Pa., and afterwards to Illinois. He died at the 
home of our subject, at the age of eighty-five 

years, in 1872. He served in the War of 1812, 
near New London, Conn., guarding the river and 
the city. In politics, he was first a Democrat and 
afterward a Republican. His wife died in Broome 
County, N. Y., in ISGG. 

Our subject was reared to manhood under the 
parental roof and at the age of twenty-one liegan 
learning the cooper's trade, which he followed 
for about eight 3'ears. He came to the West in 
1858, and purchased land in Ford County, III. — 
a tract of one hundred and sixty acres in Brenton 
Township. He now has a good home, and wiiat 
was once wild land has been transformed into 
rich and fertile fields which 3'ield him a golden 
tribute. He has planted trees and made other 
improvements which add both to the value and 
beauty of the place. In Mr. Bishop we see a self- 
made man who, though he had to begin life 
empty-luanded, has overcome all difticulties and 
obstacles in his path and has worked his way up- 
ward to success. 

Mr. Bishop is a friend to education and all in- 
terests calculated to benefit or improve the com- 
munity-. He has served as School Trustee since 
the township organized and not a cent of 
money been lost during all this time. He 
may well be proud of such a record. He cast his 
first Presidential vote with the Know-nothing 
party in 1856, then a Republican until Grant's 
second term, when he voted with the Greenback 
party. He is now a Prohibitionist. He served 
several terms as Supervisor and is now Assessor 
of Brenton Township. For a third of a centuiy 
he made his home in this county and is well 
and favorably known throughout its borders as 
a public-spirited and progressive citizen and one 
of the prominent fanners of the community. He 
and his wife have been members of the Presby- Church of Piper City since its organiza- 

Mr. Bishop was married in New York, in 1850, 
to Miss H.annah Watson, a native of the Fnipire 
State, and a daughter of Ira and Mary (McCul-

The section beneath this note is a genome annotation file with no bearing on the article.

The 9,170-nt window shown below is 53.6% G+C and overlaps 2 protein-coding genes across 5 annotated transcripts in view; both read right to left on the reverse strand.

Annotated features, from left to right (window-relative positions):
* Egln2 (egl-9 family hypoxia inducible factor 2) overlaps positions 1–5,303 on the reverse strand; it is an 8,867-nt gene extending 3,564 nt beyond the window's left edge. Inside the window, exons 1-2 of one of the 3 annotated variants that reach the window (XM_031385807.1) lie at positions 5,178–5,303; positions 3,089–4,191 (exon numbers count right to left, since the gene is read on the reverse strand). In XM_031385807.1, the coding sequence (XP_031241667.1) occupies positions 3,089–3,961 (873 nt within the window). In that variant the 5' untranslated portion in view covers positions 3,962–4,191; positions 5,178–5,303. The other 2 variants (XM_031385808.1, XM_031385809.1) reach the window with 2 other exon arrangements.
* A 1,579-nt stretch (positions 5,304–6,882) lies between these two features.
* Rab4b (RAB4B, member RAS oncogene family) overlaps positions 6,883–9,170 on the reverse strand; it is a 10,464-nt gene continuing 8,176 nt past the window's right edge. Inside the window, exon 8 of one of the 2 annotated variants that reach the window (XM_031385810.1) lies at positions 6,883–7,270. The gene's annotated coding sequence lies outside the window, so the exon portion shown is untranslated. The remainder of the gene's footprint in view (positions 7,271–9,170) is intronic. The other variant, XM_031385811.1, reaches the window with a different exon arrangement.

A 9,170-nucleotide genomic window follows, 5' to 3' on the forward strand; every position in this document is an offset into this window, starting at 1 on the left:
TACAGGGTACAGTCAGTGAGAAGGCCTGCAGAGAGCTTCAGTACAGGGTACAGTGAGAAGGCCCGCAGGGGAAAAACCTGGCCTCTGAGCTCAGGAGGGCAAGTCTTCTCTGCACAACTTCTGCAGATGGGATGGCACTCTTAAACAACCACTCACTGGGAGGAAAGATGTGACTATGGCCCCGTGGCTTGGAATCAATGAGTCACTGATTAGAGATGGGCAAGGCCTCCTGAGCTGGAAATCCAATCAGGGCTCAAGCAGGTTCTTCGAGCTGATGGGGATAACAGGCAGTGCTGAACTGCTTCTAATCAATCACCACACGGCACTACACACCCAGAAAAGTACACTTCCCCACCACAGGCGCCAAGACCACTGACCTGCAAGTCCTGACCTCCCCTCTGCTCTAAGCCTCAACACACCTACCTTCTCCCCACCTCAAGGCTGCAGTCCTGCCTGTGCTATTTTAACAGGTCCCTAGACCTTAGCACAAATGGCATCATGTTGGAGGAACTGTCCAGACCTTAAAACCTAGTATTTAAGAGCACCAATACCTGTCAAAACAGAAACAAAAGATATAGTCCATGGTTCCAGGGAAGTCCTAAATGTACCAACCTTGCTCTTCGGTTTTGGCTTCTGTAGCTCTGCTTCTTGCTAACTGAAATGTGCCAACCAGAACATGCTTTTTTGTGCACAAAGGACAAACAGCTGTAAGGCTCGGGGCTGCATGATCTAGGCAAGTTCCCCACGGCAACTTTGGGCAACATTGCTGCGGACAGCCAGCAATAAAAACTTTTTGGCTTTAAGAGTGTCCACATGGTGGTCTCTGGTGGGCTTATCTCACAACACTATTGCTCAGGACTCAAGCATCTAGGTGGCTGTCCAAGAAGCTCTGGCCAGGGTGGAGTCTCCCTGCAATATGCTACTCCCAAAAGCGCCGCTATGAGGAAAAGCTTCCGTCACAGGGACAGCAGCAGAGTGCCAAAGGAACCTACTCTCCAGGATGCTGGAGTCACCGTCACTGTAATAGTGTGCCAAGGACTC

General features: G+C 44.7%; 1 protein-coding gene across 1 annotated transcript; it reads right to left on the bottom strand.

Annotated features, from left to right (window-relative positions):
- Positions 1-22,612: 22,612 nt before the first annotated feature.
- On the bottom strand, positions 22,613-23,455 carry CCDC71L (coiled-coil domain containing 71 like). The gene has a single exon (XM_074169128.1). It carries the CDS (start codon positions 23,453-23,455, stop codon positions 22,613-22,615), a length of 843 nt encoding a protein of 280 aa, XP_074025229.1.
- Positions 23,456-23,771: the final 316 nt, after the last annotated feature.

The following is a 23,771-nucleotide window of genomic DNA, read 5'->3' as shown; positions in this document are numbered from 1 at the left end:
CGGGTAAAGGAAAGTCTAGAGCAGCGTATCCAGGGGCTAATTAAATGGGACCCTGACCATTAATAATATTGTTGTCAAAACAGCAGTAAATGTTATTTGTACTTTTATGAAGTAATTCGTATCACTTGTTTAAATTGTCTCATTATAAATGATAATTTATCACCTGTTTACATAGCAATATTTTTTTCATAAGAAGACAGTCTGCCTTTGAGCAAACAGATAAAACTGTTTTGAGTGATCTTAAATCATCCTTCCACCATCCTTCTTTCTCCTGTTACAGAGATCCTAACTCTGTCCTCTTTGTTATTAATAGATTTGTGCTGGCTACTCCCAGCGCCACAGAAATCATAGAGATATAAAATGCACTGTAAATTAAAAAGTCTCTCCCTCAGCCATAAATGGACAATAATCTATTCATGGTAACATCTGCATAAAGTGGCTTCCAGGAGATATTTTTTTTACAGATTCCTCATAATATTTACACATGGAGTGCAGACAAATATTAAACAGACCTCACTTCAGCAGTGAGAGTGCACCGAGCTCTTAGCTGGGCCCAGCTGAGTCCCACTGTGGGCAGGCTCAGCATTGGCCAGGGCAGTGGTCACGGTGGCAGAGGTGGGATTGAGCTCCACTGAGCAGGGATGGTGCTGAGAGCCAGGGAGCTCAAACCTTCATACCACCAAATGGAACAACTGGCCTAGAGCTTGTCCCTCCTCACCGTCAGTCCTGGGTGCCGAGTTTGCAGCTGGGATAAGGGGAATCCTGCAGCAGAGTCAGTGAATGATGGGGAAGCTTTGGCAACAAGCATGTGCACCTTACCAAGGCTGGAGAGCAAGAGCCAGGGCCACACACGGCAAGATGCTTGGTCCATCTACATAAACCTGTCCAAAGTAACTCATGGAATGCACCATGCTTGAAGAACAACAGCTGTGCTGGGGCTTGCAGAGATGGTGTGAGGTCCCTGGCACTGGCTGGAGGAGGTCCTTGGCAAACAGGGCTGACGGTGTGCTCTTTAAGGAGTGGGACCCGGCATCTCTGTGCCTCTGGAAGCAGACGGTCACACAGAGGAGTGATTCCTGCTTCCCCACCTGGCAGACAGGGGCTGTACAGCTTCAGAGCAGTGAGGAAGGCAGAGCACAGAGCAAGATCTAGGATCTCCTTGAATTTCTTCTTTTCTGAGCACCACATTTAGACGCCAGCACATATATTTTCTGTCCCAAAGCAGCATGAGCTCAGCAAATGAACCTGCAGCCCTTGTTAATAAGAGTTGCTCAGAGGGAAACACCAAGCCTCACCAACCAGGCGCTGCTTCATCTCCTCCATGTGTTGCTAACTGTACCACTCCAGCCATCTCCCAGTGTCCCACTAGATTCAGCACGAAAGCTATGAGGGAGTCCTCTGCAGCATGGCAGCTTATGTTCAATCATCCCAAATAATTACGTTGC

lough) Watson, both of Scotch-Irish descent. Six 
children Imvc been born of their union, four sons 
and two daughters: Robert died at the .age of 
nine years; Minnie, who was born in New York, 



is now the wife of David Hanna, of Nebraska; 
Watson is a carpenter of Broken Bow, Neb.; Clara 
B., who graduated from tlie Normal University, 
of Normal, 111., is now engaged in teaching in 
Harvard; Clarence died when about a 3ear old, 
and Edward aids in the operation of the home 

^I^DWARD M. LYMAN, who is engaged in 
fe] general farming on section 17, Lj'nian 
j l' — ^ Township, is a worthy representative of 
the honored pioneer family for whicli this township 
was named. He was born in Soutliampton, Mass., 
May 23, 1850, and was the youngest of live sons, 
whose parents were Samuel and Lucetta (Burk) 
Lyman. The father was born in the Bay State, 
July 1(3, 181 ], followed the occupation of farming, 
and emigrated to the West in 18.56. Locating in 
this county, he purchased two hundred and thirty 
acres of wild land and his home was the only one 
between Del Re}' and Oliver Grove. The township 
first bore the name of Stockton, which was after- 
ward changed to Brenton, and later was named for 
JNlr. Lyman. Deer, geese, ducks and all kinds of 
wild game were plentiful and the experiences of 
pioneer life were all borne by the Lyman family. 
The parents were both members of the Congrega- 
tional Church and instilled into the minds of their 
children lessons of industry and morality. In 
politics, Mr. Lyman was a stanch Republican and 
was a widely-known citizen of this community, 
held in high regard for his sterling worth and in- 
tegrity. His wife died in Onarga, Septembei- 2.5, 
1875, and he passed away on Christmas Day of 
1877. They were laid to rest side by side in Rob- 
erts Cemetery, where a beautiful monument has 
I een erected sacred to their niemor}-. 

Three sons of this worth j' couple are still living. 
The eldest, Samuel B., was born in Massachusetts, 
was reared to agricultural p\irsuits and acquired a 
common-school education. During the late war, 
he donned the blue and served throughout the en-